Fifteen years ago, Amtrak and Caltrans began a new passenger train service connecting the Bay Area and Sacramento with three round-trip trains a day. The Capitol Corridor trains quickly drew standing-room crowds on some trains and prompted some predictions of a rail renaissance.
Today, the rail service runs 16 round-trip trains between Oakland and Sacramento, including seven of those that go as far as San Jose and one that goes to and from Auburn. A total of 1.3 million passengers rode the Capitols in the past 12 months compared with 273,000 in the first year of operations.
What has been missing from all the deserved celebratory coverage of the Capitol Corridor is bicycles.
The train serves the bike friendly communities of Sacramento (bronze level Bicycle-Friendly Community Award), Davis (the most bike-friendly community in North America), Berkeley (home of cycling university students, bike boulevards, and the Bicycle Friendly Berkeley Coaliton), and San Francisco (gold-level Bicycle-Friendly Community Award.)
As the image above of the train station in Davis suggests, hundreds of intermodal bike commuters use the Capitol Corridor every day. Each passenger car of the Capitol Corridor has space for three bikes, or usually a 12-bike capacity per four-car train. Many cyclists leave their bikes locked at their departure station.
More can be done to encourage these intermodal cyclists. In Sacramento, for example, there is little secure bike parking. Just outdoor racks. A secure, staffed bike station similar to those at the Berkeley and Embarcadero BART stations or the Palo Alto and San Francisco Caltrain stations, would attract dozens of additional bicycling rail passengers.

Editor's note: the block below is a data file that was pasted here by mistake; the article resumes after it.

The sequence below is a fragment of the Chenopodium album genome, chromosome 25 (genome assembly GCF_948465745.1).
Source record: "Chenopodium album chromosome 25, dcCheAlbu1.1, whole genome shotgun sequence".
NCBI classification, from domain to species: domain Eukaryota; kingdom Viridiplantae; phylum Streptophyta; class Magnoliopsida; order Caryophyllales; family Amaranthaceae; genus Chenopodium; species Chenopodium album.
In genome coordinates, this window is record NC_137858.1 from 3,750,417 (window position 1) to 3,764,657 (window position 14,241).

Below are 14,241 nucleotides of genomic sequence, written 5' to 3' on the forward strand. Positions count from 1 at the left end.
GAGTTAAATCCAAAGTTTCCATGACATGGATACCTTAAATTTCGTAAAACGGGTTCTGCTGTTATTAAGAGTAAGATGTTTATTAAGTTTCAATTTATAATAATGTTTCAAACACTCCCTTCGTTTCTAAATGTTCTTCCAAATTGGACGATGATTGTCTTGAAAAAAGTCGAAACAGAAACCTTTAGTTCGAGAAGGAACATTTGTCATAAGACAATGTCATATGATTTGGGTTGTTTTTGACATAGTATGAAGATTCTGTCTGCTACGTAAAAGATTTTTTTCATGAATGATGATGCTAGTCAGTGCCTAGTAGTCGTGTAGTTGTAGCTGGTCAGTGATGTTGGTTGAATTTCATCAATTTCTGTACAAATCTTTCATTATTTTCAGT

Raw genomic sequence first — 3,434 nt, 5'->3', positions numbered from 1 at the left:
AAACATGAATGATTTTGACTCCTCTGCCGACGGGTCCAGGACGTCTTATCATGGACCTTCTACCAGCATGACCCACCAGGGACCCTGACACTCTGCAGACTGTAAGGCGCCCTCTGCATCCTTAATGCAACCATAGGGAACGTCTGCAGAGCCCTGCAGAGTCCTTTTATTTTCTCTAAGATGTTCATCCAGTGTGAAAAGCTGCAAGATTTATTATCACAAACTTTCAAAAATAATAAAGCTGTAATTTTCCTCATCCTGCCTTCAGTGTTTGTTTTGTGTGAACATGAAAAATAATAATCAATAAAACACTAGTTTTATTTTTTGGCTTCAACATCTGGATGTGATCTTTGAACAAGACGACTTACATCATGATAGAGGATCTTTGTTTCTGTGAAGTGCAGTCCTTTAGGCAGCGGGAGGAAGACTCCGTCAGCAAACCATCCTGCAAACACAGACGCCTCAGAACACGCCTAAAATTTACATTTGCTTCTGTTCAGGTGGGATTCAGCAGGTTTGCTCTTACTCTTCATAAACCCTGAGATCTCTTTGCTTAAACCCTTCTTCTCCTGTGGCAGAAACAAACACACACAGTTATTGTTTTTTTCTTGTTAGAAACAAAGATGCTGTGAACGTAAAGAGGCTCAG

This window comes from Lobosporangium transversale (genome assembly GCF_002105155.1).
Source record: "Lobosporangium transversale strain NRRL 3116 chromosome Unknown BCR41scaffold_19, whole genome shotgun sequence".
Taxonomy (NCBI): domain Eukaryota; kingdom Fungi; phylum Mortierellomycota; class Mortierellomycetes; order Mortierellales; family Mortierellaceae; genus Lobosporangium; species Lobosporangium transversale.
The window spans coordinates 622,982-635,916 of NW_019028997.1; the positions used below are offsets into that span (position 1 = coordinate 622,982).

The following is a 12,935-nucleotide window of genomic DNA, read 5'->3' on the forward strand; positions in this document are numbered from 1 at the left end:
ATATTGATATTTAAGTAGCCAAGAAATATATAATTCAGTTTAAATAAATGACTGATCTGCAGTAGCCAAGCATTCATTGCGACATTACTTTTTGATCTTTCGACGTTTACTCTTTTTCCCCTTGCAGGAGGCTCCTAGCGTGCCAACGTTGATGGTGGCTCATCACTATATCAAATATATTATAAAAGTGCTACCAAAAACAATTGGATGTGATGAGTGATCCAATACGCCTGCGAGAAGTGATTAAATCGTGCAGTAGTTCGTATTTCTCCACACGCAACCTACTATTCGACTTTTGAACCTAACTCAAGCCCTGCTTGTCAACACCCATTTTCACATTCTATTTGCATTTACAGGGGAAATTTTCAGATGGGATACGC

Charging more for vehicle parking--most Capitol Corridor lots are free--would encourage passengers to shift from cars to bikes. Adding more secure bike parking facilities, such as the Bike Tree or bike lockers, would also attract additional cyclists.
The success of passenger rail in car-crazy California--two of the three most successful Amtrak routes are the state's Capitol Corridor and Pacific Surfliner--should encourage every alternative transportation activist in the U.S. And bicycling passengers are a significant factor in that success.
Top Image: Web capture. Train station in Davis, California, built in 1913 by Southern Pacific.
See: Capitol Corridor riding high, San Francisco Chronicle, 12.13.06
See: Capitol Corridor rail service chugs into 16th year, Contra Costa Times, 12.08.06
Visit: Paul Dorn's Bike Commuting Tips Site